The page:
Although the importance of coronary microvascular dysfunction (CMD) has been emerging, reliable biomarkers for CMD remain to be developed. We examined the potential usefulness of plasma concentration of serotonin to diagnose CMD in patients with suspected angina and unobstructive coronary arteries.Methods and results
We enrolled 198 consecutive patients (M/F 116/82, 60.2 ± 13.3 years old) who underwent acetylcholine provocation test and measured plasma serotonin concentration. Coronary microvascular dysfunction was defined as myocardial lactate production without or prior to the occurrence of epicardial coronary spasm during acetylcholine provocation test. Although no statistical difference in plasma concentration of serotonin [median (inter-quartile range) nmol/L] was noted between the vasospastic angina (VSA) and non-VSA groups [6.8 (3.8, 10.9) vs. 5.1 (3.7, 8.4), P = 0.135], it was significantly higher in patients with CMD compared with those without it [7.7 (4.5, 14.2) vs. 5.6 (3.7, 9.3), P = 0.008]. Among the four groups classified according to the presence or absence of VSA and CMD, serotonin concentration was highest in the VSA with CMD group. Importantly, there was a positive correlation between plasma serotonin concentration and baseline thrombolysis in myocardial infarction frame count (P = 0.001), a marker of coronary vascular resistance. The classification and regression trees analysis showed that plasma serotonin concentration of 9.55 nmol/L was the first discriminator to stratify the risk for the presence of CMD. In multivariable analysis, serotonin concentration greater than the cut-off value had the largest odds ratio in the prediction of CMD [odds ratio (95% confidence interval) 2.63 (1.28–5.49), P = 0.009].Conclusions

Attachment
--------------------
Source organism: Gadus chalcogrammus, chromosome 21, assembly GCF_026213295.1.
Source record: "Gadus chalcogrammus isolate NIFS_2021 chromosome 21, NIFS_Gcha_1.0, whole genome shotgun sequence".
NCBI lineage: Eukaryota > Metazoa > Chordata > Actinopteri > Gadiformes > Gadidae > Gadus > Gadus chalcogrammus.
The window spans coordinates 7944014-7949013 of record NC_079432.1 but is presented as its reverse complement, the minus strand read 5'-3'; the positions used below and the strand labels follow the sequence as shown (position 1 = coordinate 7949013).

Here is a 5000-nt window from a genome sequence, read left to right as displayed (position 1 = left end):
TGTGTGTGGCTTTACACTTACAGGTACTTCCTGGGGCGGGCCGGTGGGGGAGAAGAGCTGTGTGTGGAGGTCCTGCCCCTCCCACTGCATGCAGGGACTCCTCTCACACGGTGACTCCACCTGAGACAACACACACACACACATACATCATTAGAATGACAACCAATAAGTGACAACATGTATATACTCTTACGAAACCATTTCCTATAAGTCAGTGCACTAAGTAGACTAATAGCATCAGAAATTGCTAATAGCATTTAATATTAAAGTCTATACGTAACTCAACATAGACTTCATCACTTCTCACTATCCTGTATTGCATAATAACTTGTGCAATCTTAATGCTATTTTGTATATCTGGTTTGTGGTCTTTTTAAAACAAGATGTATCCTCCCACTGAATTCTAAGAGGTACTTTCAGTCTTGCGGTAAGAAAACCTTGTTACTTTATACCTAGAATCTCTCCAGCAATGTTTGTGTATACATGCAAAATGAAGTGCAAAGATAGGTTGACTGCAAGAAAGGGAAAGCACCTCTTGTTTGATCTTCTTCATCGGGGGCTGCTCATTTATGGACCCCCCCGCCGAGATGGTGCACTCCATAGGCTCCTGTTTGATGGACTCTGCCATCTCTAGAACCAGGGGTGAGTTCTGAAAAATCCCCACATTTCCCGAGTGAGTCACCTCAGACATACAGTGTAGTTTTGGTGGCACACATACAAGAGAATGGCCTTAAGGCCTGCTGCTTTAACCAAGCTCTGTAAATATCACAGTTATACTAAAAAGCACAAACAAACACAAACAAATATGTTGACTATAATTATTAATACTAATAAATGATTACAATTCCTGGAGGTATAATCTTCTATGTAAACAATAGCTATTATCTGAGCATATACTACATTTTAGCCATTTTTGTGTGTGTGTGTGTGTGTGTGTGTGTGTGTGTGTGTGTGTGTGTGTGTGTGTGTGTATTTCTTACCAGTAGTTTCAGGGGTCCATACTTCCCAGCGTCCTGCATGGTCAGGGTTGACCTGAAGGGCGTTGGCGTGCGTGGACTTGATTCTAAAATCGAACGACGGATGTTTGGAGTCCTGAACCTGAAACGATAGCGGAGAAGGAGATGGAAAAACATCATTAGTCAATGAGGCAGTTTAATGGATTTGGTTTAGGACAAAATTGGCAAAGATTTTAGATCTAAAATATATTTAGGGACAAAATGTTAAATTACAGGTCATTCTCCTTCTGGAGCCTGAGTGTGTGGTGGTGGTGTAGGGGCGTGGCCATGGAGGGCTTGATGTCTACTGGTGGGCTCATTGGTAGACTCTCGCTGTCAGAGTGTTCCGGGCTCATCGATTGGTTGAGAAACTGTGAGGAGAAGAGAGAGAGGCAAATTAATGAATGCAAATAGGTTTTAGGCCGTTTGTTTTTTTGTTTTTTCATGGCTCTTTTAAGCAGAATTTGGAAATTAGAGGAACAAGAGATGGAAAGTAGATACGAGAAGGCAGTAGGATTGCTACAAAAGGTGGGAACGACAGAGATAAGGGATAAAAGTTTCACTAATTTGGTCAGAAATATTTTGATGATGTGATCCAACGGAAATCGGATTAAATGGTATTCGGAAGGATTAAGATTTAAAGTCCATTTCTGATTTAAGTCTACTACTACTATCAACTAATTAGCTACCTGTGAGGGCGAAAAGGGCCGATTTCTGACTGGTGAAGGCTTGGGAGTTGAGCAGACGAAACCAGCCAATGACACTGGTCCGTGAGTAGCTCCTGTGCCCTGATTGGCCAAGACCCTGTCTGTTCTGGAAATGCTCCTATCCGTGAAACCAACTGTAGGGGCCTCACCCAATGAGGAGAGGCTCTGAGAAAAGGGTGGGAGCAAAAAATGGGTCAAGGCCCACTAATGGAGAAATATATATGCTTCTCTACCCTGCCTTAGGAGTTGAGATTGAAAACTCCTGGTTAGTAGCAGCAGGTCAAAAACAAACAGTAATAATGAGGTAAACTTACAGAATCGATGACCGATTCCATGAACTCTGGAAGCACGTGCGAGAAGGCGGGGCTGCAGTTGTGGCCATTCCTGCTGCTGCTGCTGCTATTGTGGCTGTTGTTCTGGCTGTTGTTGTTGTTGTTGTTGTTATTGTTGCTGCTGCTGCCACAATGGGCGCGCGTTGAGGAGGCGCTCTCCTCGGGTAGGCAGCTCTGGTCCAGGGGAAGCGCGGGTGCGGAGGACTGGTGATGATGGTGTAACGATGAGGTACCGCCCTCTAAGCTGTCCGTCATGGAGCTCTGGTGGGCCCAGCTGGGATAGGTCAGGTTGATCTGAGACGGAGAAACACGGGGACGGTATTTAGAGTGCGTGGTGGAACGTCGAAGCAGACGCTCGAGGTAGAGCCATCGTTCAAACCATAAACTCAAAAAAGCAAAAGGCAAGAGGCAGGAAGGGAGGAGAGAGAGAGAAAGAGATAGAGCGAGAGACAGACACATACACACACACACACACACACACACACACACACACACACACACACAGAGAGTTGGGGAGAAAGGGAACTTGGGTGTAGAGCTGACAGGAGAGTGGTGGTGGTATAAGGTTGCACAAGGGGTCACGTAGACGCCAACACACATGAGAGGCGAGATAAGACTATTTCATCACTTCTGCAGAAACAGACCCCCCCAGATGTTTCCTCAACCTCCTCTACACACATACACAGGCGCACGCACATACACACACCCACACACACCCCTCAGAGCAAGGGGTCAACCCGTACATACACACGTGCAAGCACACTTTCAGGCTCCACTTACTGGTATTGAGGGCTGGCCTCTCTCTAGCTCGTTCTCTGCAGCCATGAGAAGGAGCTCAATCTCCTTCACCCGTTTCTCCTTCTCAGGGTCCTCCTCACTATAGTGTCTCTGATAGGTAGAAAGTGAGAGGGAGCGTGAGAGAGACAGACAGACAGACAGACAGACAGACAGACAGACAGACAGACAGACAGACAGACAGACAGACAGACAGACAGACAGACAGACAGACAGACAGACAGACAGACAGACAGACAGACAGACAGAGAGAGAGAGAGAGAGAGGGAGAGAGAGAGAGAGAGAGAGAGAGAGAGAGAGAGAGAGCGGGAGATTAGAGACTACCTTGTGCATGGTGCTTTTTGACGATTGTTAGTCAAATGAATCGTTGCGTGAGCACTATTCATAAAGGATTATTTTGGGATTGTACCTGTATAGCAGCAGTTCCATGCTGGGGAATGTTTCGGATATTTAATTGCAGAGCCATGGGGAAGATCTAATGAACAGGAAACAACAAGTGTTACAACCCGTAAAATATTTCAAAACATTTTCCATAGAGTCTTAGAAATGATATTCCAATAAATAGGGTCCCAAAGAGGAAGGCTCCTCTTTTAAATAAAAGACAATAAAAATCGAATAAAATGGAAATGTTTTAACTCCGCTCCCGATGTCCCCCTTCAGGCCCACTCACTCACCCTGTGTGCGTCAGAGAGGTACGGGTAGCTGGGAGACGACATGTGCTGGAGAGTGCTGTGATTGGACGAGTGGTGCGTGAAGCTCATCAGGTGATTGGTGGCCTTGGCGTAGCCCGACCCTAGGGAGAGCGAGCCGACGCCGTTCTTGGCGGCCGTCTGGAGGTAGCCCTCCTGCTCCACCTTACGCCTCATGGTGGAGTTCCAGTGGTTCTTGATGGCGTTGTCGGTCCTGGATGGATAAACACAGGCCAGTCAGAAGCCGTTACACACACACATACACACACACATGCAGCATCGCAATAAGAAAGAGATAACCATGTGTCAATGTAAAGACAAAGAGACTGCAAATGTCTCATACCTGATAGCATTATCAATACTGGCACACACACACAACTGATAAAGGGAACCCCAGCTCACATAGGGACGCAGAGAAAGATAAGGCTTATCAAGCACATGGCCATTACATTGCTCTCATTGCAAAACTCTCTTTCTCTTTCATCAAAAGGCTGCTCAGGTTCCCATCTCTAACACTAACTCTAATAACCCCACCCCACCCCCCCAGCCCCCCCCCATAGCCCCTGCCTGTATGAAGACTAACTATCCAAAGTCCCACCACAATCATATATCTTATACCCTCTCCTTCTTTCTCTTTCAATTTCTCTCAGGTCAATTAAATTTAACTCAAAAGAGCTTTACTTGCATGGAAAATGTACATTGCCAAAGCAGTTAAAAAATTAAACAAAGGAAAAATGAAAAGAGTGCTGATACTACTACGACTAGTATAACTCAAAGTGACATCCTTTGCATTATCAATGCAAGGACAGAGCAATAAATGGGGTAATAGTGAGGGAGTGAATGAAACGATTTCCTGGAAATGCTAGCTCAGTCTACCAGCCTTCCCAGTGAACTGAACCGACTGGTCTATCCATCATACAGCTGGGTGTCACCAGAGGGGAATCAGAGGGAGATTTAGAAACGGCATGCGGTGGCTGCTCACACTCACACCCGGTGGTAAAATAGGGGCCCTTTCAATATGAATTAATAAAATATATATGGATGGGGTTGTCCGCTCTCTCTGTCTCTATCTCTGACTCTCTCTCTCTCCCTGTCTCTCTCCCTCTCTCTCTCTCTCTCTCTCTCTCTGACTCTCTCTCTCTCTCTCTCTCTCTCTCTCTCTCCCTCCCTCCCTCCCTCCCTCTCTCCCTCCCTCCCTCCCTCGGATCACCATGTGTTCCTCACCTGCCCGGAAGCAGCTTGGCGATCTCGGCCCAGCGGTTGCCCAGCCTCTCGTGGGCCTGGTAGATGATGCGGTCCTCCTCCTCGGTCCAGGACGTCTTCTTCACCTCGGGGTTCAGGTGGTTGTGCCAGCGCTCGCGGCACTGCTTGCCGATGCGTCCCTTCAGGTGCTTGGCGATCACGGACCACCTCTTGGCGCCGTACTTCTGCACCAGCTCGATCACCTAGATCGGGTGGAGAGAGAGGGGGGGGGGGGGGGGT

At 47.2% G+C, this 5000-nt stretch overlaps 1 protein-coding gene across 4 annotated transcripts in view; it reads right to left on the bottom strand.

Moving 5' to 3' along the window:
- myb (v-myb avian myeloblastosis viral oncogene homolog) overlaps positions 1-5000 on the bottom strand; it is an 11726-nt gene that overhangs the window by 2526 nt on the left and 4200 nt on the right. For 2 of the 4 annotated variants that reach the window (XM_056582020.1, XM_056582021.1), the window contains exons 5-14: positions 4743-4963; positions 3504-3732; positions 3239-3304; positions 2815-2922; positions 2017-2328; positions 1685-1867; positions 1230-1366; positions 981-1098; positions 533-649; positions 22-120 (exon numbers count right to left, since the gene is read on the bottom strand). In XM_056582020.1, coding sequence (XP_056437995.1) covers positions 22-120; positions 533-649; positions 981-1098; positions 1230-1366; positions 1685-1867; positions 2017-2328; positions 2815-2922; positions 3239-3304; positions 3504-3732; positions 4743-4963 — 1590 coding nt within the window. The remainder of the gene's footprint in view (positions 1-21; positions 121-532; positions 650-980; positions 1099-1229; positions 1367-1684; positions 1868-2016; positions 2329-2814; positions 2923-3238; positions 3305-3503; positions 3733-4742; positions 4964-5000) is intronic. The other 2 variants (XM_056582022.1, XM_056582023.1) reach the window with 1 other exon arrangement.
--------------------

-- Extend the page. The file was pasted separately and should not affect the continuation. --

Plasma concentration of serotonin may be a novel biomarker for CMD in patients with angina and unobstructive coronary arteries.